“After [Jones and Siebert] left, we decided to take this as an opportunity to consolidate Summer Session and term and year study abroad into one office that reports directly to dean Edwards,” Bell said.

Edwards added that although finding new staff was a lengthy process, the revised study abroad structure will enhance CIPE’s efficiency.

Tina Johnson, who joined CIPE this year as the newly created director of all study abroad programs, said this change will also improve the advice students are receiving.

“Each student who is considering study abroad also has financial and academic considerations that are unique to him or her,” Johnson said.

She added that because of these varying circumstances, it might make more sense for some students to study abroad during an academic term or over the summer.

Peggy Blumenthal, senior counselor and advisor at the Institute for International Education, said the declining number of students either studying or interning abroad is typical of broader national trends. Many students are still affected by the poor economy, she said. She added that internship opportunities have been particularly affected in Europe, as many previously popular destinations such as Spain are facing economic hardships.

Director of Undergraduate Career Services Jeanine Dames said it is possible that fewer students may be pursuing study abroad programs either in the summer or in the academic year because more international internship opportunities are opening up each year. She added that UCS continues to expand its international internship offerings both in terms of geography and the type of jobs which students can pursue. Still, Dames said more data needs to be accumulated.

Edwards said she is looking to expand the number of opportunities for students to study STEM subjects abroad. She added that the office is continually in dialogue with faculty to encourage more departments to permit students to take more courses overseas for credit at Yale.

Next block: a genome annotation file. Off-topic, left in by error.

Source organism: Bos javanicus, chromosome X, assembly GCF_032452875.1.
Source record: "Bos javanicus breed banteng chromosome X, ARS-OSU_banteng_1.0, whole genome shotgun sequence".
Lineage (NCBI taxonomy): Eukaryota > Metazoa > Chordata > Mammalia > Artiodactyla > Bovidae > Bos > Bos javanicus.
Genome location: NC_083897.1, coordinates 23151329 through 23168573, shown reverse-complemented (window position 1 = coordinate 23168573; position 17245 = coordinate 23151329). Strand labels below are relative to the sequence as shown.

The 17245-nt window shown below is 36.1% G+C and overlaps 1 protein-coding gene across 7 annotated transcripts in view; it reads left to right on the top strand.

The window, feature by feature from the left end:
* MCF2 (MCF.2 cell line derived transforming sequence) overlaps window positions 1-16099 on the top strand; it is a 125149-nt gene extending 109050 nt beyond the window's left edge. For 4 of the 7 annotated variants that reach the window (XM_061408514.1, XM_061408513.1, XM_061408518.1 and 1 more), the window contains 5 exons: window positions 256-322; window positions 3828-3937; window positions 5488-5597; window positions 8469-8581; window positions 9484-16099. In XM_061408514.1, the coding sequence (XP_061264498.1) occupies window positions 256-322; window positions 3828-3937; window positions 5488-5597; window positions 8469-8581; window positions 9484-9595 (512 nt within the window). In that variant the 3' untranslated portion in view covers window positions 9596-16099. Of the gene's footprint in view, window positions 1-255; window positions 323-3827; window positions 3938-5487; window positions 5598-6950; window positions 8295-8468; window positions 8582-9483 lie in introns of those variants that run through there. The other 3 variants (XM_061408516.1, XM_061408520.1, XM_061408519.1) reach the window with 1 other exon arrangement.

Both Edwards and Bell added that they hope more opportunities for students to study Arabic will arise in the future. Only eight students studied Arabic abroad during the 2012-’13 academic year compared to 109 students studying Chinese abroad. Blumenthal said Yale’s difficulty in providing such opportunities for its students is emblematic of broader national problems, adding that many Arabic-speaking countries are too dangerous for schools to establish summer programs in.

Johnson said she hopes more students will take the opportunity to study abroad during the academic year, adding that the relatively small number of Yale undergraduates who study abroad was the one big culture shock she experienced in transitioning to Yale from her previous position as head of the study abroad program at Randolph College in Virginia.

But all three students interviewed said it was unlikely that study abroad during the academic year will become common at Yale.

Gabriel Reynoso-Palley ’16 said he studied abroad in France last summer because he knew his extracurricular commitments did not allow him to study abroad during an academic year.

Roger Pellegrino ’16 said many students believe their time at Yale is too limited to spend an entire semester abroad.

The number of students participating in international experiences peaked in the 2009-’10 academic year with 1,317 students.